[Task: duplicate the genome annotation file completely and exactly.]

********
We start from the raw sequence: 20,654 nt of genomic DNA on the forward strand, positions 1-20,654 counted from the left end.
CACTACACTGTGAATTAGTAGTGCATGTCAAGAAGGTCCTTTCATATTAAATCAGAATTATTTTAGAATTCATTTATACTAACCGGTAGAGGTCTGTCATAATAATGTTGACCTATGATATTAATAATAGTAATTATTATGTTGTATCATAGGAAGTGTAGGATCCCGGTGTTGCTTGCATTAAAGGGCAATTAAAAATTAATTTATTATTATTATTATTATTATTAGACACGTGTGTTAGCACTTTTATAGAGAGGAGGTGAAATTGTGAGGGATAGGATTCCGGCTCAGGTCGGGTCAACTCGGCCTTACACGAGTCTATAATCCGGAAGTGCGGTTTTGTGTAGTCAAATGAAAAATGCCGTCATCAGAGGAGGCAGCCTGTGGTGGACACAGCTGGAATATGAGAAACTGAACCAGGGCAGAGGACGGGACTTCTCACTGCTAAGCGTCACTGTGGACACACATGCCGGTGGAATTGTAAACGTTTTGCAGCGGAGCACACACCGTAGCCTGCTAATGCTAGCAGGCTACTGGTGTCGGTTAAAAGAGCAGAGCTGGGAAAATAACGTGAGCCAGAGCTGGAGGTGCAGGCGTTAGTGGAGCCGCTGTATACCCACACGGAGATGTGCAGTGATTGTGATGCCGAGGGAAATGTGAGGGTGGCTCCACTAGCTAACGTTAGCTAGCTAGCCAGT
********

We start from the raw sequence: 20,654 nt of genomic DNA on the forward strand, positions 1-20,654 counted from the left end.
CACTACACTGTGAATTAGTAGTGCATGTCAAGAAGGTCCTTTCATATTAAATCAGAATTATTTTAGAATTCATTTATACTAACCGGTAGAGGTCTGTCATAATAATGTTGACCTATGATATTAATAATAGTAATTATTATGTTGTATCATAGGAAGTGTAGGATCCCGGTGTTGCTTGCATTAAAGGGCAATTAAAAATTAATTTATTATTATTATTATTATTATTAGACACGTGTGTTAGCACTTTTATAGAGAGGAGGTGAAATTGTGAGGGATAGGATTCCGGCTCAGGTCGGGTCAACTCGGCCTTACACGAGTCTATAATCCGGAAGTGCGGTTTTGTGTAGTCAAATGAAAAATGCCGTCATCAGAGGAGGCAGCCTGTGGTGGACACAGCTGGAATATGAGAAACTGAACCAGGGCAGAGGACGGGACTTCTCACTGCTAAGCGTCACTGTGGACACACATGCCGGTGGAATTGTAAACGTTTTGCAGCGGAGCACACACCGTAGCCTGCTAATGCTAGCAGGCTACTGGTGTCGGTTAAAAGAGCAGAGCTGGGAAAATAACGTGAGCCAGAGCTGGAGGTGCAGGCGTTAGTGGAGCCGCTGTATACCCACACGGAGATGTGCAGTGATTGTGATGCCGAGGGAAATGTGAGGGTGGCTCCACTAGCTAACGTTAGCTAGCTAGCCAGT